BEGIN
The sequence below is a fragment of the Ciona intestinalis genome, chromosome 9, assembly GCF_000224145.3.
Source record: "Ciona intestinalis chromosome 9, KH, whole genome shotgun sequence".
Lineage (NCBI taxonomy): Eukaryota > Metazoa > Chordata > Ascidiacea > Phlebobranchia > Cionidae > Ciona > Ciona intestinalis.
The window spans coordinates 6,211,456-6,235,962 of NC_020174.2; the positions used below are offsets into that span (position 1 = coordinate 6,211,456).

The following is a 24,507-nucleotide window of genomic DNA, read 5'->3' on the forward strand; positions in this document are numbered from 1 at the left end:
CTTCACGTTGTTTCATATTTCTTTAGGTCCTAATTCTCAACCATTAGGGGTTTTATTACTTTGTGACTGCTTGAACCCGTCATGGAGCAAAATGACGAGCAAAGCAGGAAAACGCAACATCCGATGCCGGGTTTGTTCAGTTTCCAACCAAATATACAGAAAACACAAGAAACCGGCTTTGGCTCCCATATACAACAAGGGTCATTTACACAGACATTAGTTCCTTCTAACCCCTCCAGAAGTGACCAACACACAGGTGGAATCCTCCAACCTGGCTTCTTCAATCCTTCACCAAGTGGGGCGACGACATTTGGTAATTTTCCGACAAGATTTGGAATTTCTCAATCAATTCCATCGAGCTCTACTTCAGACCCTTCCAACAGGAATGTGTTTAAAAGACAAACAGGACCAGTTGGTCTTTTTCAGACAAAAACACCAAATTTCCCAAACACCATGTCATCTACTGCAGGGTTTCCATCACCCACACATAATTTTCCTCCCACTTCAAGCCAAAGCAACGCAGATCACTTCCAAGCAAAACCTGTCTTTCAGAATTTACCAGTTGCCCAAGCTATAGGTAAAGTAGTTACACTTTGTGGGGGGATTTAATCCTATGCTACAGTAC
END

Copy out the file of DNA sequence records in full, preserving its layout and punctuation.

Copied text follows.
The sequence below is a fragment of the Ciona intestinalis genome, chromosome 9, assembly GCF_000224145.3.
Source record: "Ciona intestinalis chromosome 9, KH, whole genome shotgun sequence".
Lineage (NCBI taxonomy): Eukaryota > Metazoa > Chordata > Ascidiacea > Phlebobranchia > Cionidae > Ciona > Ciona intestinalis.
The window spans coordinates 6,211,456-6,235,962 of NC_020174.2; the positions used below are offsets into that span (position 1 = coordinate 6,211,456).

The following is a 24,507-nucleotide window of genomic DNA, read 5'->3' on the forward strand; positions in this document are numbered from 1 at the left end:
CTTCACGTTGTTTCATATTTCTTTAGGTCCTAATTCTCAACCATTAGGGGTTTTATTACTTTGTGACTGCTTGAACCCGTCATGGAGCAAAATGACGAGCAAAGCAGGAAAACGCAACATCCGATGCCGGGTTTGTTCAGTTTCCAACCAAATATACAGAAAACACAAGAAACCGGCTTTGGCTCCCATATACAACAAGGGTCATTTACACAGACATTAGTTCCTTCTAACCCCTCCAGAAGTGACCAACACACAGGTGGAATCCTCCAACCTGGCTTCTTCAATCCTTCACCAAGTGGGGCGACGACATTTGGTAATTTTCCGACAAGATTTGGAATTTCTCAATCAATTCCATCGAGCTCTACTTCAGACCCTTCCAACAGGAATGTGTTTAAAAGACAAACAGGACCAGTTGGTCTTTTTCAGACAAAAACACCAAATTTCCCAAACACCATGTCATCTACTGCAGGGTTTCCATCACCCACACATAATTTTCCTCCCACTTCAAGCCAAAGCAACGCAGATCACTTCCAAGCAAAACCTGTCTTTCAGAATTTACCAGTTGCCCAAGCTATAGGTAAAGTAGTTACACTTTGTGGGGGGATTTAATCCTATGCTACAGTAC